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  • Timing belt tensioner spring

    Hey guys,
    I hope this isn't a topic that's been covered to death before -- I did a search and couldn't come up with much. I haven't posted in a while, but I'm working on changing the timing belt on my 96 Mystique 2.0L I4. I've pulled everything off and I'm in the process of reassembling everything. I was wondering about a spring that's supposed to attach to the timing belt tensioner. The Haynes manual says that if it's the first time the belt has been changed (this is the first time) that I need to get a tensioner spring and a pin to attach it to. However, the Gates kit I bought doesn't include the spring, and I cannot find it anywhere.

    Is this a pre-98 versus post-98 thing? Do I need this spring? If so, any advice on obtaining it?

    Thanks much!

    Sam

    PS Also, is there a good walkthrough somewhere for pre-98 Zetecs? I've noticed that the Haynes often confuses the different styles of the Zetec engine, and the walkthrough video I've been using, https://www.youtube.com/watch?v=OTHscKUeopg , is clearly for a different style. For example, the motor mount is not part of the timing belt cover as shown in the video; I don't have the VCT as shown in the video; my tensioner does not have a tab, but rather a hole in a bracket that fits over the timing belt locator pin. The Haynes is equally confusing. I did find a good walkthrough by searching the forums here, but it's for post-98 Contours.

    PPS I have had trouble lining up the camshafts with the bar ("service tool") that gets inserted at the back (driver side) end of the camshafts. I do not have the hexagonal sections that accept a 1" wrench. What I ended up doing was, after removing the belt, moving the camshafts by moving the sprocket by hand until they lined up. However, after cranking the engine one turn, the bar does not fit in the slots in the camshafts. It's reeeeallly close, but not quite. Should I worry about this? (PPS I just realized I might have an alignment bar for a post-98 car, and it might not fit perfectly in my camshafts).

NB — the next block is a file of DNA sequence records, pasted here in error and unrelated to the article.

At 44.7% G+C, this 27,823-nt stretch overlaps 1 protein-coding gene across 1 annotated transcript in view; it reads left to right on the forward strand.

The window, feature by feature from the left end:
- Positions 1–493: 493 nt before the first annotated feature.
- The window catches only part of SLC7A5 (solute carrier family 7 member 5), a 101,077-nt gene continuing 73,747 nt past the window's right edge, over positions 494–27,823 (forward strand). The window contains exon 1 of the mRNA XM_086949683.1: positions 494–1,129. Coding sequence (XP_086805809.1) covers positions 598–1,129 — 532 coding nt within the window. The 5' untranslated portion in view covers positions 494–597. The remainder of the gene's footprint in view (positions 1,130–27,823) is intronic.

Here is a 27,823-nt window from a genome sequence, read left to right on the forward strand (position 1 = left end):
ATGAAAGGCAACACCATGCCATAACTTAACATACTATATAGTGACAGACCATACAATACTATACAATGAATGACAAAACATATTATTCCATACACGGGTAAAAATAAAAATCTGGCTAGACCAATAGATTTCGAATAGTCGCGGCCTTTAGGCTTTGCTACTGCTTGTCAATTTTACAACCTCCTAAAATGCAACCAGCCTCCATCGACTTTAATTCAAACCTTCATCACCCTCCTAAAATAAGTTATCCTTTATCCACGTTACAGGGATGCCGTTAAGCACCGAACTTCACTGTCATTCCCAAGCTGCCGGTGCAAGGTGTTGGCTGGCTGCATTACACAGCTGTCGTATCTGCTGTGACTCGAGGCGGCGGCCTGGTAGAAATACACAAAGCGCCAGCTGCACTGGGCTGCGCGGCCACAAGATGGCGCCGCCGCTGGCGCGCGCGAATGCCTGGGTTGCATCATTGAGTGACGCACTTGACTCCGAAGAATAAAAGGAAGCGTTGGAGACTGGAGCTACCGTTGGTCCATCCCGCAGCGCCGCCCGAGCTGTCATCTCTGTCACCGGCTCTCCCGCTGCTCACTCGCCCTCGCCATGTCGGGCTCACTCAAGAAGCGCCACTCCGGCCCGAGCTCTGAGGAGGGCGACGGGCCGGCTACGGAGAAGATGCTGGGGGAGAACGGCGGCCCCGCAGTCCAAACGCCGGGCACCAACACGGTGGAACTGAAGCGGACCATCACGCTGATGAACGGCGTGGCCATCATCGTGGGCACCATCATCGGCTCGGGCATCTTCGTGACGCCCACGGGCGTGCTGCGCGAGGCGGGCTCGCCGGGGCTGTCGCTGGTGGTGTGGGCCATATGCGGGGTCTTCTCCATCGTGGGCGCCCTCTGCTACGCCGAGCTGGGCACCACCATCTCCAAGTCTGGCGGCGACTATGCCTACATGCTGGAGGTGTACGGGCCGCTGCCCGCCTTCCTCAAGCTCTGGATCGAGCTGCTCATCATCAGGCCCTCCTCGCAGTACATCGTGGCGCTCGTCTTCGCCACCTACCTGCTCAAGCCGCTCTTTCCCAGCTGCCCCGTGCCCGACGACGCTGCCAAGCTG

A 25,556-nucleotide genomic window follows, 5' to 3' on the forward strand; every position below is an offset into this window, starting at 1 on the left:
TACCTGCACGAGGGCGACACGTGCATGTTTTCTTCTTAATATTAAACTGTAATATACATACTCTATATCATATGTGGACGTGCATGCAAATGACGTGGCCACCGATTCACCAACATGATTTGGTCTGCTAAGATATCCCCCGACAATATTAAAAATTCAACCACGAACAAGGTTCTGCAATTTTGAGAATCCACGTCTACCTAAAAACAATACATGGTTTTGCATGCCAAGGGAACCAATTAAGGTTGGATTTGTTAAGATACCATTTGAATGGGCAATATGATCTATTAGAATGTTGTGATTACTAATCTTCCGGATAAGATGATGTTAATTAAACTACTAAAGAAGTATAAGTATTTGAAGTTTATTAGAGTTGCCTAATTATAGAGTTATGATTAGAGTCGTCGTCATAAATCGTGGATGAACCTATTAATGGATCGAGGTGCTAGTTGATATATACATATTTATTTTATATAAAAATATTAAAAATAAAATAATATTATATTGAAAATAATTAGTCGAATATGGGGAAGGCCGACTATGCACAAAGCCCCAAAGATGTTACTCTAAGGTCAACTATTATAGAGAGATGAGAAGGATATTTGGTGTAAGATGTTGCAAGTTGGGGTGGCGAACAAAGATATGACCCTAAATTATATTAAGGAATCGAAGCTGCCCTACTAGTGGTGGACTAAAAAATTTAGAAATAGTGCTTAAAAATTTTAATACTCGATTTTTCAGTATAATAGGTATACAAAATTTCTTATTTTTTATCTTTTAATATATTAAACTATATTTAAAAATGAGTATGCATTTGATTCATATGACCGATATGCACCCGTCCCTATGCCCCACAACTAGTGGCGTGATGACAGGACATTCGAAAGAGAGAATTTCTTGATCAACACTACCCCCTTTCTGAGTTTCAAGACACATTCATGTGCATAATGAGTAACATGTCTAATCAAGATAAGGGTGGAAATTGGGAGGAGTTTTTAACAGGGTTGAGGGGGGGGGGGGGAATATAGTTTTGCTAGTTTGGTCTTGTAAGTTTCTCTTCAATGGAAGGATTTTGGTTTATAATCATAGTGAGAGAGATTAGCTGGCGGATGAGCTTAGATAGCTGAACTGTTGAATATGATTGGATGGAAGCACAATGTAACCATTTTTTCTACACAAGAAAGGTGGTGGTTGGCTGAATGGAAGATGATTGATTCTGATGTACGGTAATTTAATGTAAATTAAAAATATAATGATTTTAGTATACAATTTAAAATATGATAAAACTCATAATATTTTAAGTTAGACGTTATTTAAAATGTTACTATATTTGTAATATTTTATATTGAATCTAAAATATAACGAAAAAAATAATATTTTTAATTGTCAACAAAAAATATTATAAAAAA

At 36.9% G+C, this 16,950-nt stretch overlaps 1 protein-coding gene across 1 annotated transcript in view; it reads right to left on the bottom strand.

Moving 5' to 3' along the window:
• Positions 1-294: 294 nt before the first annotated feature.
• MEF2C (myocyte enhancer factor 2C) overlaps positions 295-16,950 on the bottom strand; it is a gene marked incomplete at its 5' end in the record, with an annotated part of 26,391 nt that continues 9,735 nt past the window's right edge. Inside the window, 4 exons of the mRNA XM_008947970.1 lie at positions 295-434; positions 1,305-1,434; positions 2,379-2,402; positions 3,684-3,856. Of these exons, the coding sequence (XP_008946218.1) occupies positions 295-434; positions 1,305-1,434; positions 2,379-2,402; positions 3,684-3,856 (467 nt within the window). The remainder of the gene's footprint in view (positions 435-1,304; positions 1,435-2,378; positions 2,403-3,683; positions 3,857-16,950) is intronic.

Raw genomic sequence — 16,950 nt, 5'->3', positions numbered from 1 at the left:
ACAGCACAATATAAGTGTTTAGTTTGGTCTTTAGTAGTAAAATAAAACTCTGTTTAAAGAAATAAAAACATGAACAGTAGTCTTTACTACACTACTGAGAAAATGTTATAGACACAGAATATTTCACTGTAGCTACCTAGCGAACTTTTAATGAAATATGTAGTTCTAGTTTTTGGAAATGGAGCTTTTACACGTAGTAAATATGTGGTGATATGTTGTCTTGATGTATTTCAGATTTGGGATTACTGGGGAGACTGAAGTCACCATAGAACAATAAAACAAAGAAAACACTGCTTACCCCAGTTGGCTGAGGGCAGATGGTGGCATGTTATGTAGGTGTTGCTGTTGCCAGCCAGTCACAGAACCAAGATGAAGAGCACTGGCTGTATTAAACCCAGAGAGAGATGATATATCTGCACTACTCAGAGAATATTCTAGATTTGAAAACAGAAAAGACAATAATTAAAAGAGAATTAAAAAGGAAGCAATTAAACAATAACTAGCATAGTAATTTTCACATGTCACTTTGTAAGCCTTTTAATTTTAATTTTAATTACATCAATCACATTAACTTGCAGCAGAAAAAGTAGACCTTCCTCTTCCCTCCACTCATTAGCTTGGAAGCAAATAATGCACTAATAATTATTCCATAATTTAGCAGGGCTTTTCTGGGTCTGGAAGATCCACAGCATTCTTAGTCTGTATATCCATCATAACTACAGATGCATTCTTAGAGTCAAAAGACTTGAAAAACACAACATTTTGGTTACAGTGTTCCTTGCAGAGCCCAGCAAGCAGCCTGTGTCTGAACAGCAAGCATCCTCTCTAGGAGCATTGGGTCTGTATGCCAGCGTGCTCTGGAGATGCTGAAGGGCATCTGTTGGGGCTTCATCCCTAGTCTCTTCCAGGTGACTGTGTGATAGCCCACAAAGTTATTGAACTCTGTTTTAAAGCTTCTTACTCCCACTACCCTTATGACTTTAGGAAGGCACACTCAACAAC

• #2
    As I recall the spring and pin where Ford only parts.


    All said and done, you don't really need it.


    Just put good tension on the belt before tightening the tensioner down. Then check for movement of the belt between the cam gears.




    Also the cam bar is only used to get the belt on the car. After that, if its like the Duratec timing chains, it might need multiple crank rotations to bring the cam back into alignment for the flat bar.
    - 12 Focus SE
    - 99 Contour SeVT <- 3L/NPG Turbo
    - 2k Contour SVT - #2137

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    • #3
      Thanks

      Cool, thanks! I figured the spring couldn't do too terribly much, since the tensioner is getting bolted back down in place anyway preventing the spring from applying dynamic tension (at least that's how it looks in the diagrams).

      How much tension do I need in the belt between the camshafts? After turning the engine over a few times, I can lift the belt up about 1/4" between the cams, and it doesn't look like there's much risk of the teeth on the belt slipping out. This seems good enough to me! But this is also the first time I've changed a timing belt, and I don't want to screw it up.

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      • #4
        Its either an 1/8 inch or/to a 1/4 inch, but I don't recall. I think the last time I did one I just pulled the tensioner as tight as I could by hand and then tightened it down. I drove it another 6 to 8k before I sold it and last I heard it had at least another 25k on it.


        And yes, the spring does not stay installed after setting the tensioner. It is removed.
        - 12 Focus SE
        - 99 Contour SeVT <- 3L/NPG Turbo
        - 2k Contour SVT - #2137

        Comment


        • #5
          Heres the thing, zetec motors will walk the belt off end of pulleys when the tension is too HIGH, not low as one would think. They require like half the tension most belts want since there are no side guides except down at crank. Excess tension then gives belt enough friction to walk on pulleys. Gross check is turning by hand, if too tight belt will begin to wander then, if not then crank engine and watch it, if stays straight good to go but if goes to end of pulley shut down and loosen a bit. Too much is much worse than too little. Going to end of pulley but not going over is OK but if it goes over the edge in the slightest you will eventually eat the belt.

          You can look around at wrecking yards, might find the pin/spring on one sitting there, common to not remove it, just leave it on, many think spring is still doing something but not after tensioner is tightened.

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